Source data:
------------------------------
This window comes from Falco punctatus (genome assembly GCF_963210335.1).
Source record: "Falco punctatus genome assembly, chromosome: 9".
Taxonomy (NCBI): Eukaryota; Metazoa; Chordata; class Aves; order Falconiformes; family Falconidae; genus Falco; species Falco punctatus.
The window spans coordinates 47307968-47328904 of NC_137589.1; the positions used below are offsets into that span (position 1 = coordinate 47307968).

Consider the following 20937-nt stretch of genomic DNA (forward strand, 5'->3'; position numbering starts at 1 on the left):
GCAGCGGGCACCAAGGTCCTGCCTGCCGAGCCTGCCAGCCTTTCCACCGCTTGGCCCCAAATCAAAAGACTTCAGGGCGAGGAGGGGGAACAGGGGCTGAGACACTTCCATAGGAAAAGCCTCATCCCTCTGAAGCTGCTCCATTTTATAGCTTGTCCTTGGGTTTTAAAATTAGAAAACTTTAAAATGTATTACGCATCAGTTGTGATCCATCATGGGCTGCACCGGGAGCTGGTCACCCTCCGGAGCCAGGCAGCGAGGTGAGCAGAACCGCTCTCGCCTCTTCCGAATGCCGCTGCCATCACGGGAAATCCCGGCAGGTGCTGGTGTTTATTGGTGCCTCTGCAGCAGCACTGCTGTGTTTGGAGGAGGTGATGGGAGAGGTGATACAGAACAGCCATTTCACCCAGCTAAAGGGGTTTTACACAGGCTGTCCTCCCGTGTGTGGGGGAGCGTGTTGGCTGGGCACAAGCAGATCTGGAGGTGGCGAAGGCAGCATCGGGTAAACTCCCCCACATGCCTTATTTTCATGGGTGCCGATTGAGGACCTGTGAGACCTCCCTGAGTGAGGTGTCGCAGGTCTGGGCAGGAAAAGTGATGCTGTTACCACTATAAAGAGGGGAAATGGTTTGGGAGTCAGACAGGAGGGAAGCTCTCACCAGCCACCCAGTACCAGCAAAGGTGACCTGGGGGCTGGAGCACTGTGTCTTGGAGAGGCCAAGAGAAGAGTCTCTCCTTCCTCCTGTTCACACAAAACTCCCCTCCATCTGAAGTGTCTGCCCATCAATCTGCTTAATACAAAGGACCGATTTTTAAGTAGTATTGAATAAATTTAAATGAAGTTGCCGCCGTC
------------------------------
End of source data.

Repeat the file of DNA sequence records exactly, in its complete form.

This window comes from Falco punctatus (genome assembly GCF_963210335.1).
Source record: "Falco punctatus genome assembly, chromosome: 9".
Taxonomy (NCBI): Eukaryota; Metazoa; Chordata; class Aves; order Falconiformes; family Falconidae; genus Falco; species Falco punctatus.
The window spans coordinates 47307968-47328904 of NC_137589.1; the positions used below are offsets into that span (position 1 = coordinate 47307968).

Consider the following 20937-nt stretch of genomic DNA (forward strand, 5'->3'; position numbering starts at 1 on the left):
GCAGCGGGCACCAAGGTCCTGCCTGCCGAGCCTGCCAGCCTTTCCACCGCTTGGCCCCAAATCAAAAGACTTCAGGGCGAGGAGGGGGAACAGGGGCTGAGACACTTCCATAGGAAAAGCCTCATCCCTCTGAAGCTGCTCCATTTTATAGCTTGTCCTTGGGTTTTAAAATTAGAAAACTTTAAAATGTATTACGCATCAGTTGTGATCCATCATGGGCTGCACCGGGAGCTGGTCACCCTCCGGAGCCAGGCAGCGAGGTGAGCAGAACCGCTCTCGCCTCTTCCGAATGCCGCTGCCATCACGGGAAATCCCGGCAGGTGCTGGTGTTTATTGGTGCCTCTGCAGCAGCACTGCTGTGTTTGGAGGAGGTGATGGGAGAGGTGATACAGAACAGCCATTTCACCCAGCTAAAGGGGTTTTACACAGGCTGTCCTCCCGTGTGTGGGGGAGCGTGTTGGCTGGGCACAAGCAGATCTGGAGGTGGCGAAGGCAGCATCGGGTAAACTCCCCCACATGCCTTATTTTCATGGGTGCCGATTGAGGACCTGTGAGACCTCCCTGAGTGAGGTGTCGCAGGTCTGGGCAGGAAAAGTGATGCTGTTACCACTATAAAGAGGGGAAATGGTTTGGGAGTCAGACAGGAGGGAAGCTCTCACCAGCCACCCAGTACCAGCAAAGGTGACCTGGGGGCTGGAGCACTGTGTCTTGGAGAGGCCAAGAGAAGAGTCTCTCCTTCCTCCTGTTCACACAAAACTCCCCTCCATCTGAAGTGTCTGCCCATCAATCTGCTTAATACAAAGGACCGATTTTTAAGTAGTATTGAATAAATTTAAATGAAGTTGCCGCCGTC